1885 (pre.): An Old Friend Visits

It had been a casual day for Rev. G. M. Tandy, of Loweswater, Cumbria, England. He had visited a friend during the day, who had given him a newspaper, bound with a wrapper to keep it clean. And once Tandy had returned home, he spent the evening absorbed in some writing he wanted to do.

        Sometime between 10:00PM and 11:00PM, Tandy found he wanted to get a reference right and, since the book he needed was in his own collection, he took his candle to the room with the bookcase. Placing the candle on the edge of the bookcase, Tandy soon found both the book he wanted, and the passage within it he was looking for and, as he was reading, he glanced up at the window opposite the bookcase... and saw someone staring at him. But not just someone; it was Canon Robinson, an old friend from middle school and college, whom Tandy had not seen for about ten years.

Canon Robinson!
[Larger version here]

        Almost immediately after, Tandy rushed to his door to greet his friend; not seeing him there, he called Robinson's name out to get his attention. Still he did not see him. It was a dark night out. Tandy searched around for his friend, and asked neighbors if they had seen a stranger near his house. No one had.

        Somewhat disappointed and baffled, Tandy returned to his house but could not fully concentrate on writing anymore. Instead he took up the newspaper his friend had given him earlier to distract himself. Removing the wrapper, the first article Tandy saw announced the recent death of Canon Robinson.

Paper Chase

        The incident above was first reported to the Society for Psychical Research [SPR] in 1885, initially noted in the January edition of the society's Journal... which means the events happened previous to that printing, obviously. Less obviously, the letter is said to come from "Rev. G. M. Tandy ...[sic]... formerly of Loweswater," which means if I'm ever able to find out when Tandy left Loweswater, I'll be able to narrow the date for this event down more.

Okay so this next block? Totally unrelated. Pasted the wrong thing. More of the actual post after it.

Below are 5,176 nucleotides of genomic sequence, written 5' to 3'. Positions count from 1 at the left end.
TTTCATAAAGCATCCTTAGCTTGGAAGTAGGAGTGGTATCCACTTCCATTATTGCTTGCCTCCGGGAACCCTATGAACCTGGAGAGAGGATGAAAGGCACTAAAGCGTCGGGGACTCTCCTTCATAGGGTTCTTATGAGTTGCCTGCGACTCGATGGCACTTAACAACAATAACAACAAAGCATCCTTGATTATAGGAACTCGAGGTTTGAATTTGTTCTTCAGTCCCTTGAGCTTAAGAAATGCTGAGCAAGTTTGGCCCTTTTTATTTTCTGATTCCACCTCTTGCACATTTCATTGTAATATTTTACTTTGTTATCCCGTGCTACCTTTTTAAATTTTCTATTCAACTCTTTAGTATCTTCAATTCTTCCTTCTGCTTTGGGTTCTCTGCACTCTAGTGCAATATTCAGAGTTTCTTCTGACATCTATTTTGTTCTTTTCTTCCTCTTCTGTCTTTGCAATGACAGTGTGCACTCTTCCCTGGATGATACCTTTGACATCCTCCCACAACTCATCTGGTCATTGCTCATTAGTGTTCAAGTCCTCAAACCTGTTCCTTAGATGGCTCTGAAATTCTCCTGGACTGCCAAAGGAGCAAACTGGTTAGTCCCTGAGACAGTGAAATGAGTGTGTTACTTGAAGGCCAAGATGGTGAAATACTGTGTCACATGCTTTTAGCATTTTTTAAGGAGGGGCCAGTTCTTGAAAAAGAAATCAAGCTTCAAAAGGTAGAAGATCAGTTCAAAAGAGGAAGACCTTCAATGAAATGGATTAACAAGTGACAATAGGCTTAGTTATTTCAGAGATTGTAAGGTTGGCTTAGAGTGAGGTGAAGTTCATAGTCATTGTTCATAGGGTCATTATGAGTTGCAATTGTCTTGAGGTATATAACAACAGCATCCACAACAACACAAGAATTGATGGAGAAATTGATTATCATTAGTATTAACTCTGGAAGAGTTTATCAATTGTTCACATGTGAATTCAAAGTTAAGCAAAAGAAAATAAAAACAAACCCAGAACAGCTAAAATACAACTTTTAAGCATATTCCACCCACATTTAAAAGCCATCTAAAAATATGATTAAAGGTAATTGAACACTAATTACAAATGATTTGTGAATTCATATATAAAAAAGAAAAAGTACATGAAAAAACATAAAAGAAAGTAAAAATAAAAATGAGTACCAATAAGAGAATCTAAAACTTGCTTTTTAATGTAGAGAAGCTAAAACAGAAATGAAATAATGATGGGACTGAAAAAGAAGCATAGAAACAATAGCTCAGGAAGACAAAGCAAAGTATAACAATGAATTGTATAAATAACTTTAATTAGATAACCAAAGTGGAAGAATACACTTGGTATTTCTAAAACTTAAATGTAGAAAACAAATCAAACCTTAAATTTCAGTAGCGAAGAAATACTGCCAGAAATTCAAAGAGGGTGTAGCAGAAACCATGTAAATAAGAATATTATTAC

The SPR inquired for more details on the matter, and included both Tandy's original letter and a follow-up note in the society's Proceedings magazine for March 1889; and the above is a summary using all of the available information from the printing.

        In his second note to the SPR, Tandy now described his friend's face as appearing "ghastly pale." Personally, I suspect this detail to have been added after the fact of discovering his friend was actually dead, since Tandy's first reaction to the sighting was a happy excitement rather than any form of worry or horror. In any case, Tandy states that there was absolutely no doubt in his mind as to whom he had seen: "the features so marked and so distinct that I recognised it at once as the face of my most dear and intimate friend."

        Tandy added that the last time he had seen Canon Robinson (previous to the face in the window!), his friend had been in excellent health, "much more likely to out-live me than I him." Tandy swore that previous to opening the newspaper, which he did about an hour after seeing the face in the window, he had no indication of either his friend's death or the contents of the newspaper itself. He also stated that there was nothing about his writing or the reference he had looked up that would in any way lead him to think of Canon Robinson to start with.

        In answer to a standard question from the SPR regarding whether Tandy "had any other vision or hallucination of any kind," he stated that the only such occurrence he could think of was some mysterious noises which both he and some friends had heard, and could not 'satisfactorily account for.'

        While this event has most of the hallmarks of what's known as a "Death Wraith," which is a one-time ghost encounter that appears to only be to notify a friend or family member that a loved one has died, there is a definite vagary in this case that I'm sure intrigued the researchers of the SPR. Since the newspaper held an announcement of Canon Robinson's death, it's not likely the ghost appeared specifically to notify Tandy of what must have happened at least a day earlier... so did Tandy have a psychic vision based on what was in the newspaper he had yet to look at? We'll never get a chance to ask now!

        The SPR did not know what newspaper Tandy had seen, and so was unable to track the actual article. It seems likely that several years had passed between the incident and the SPR's involvement, so Tandy may have simply forgotten the name of the paper by then. Still, it was likely a Loweswater area local paper, so I will try to dig further when I can.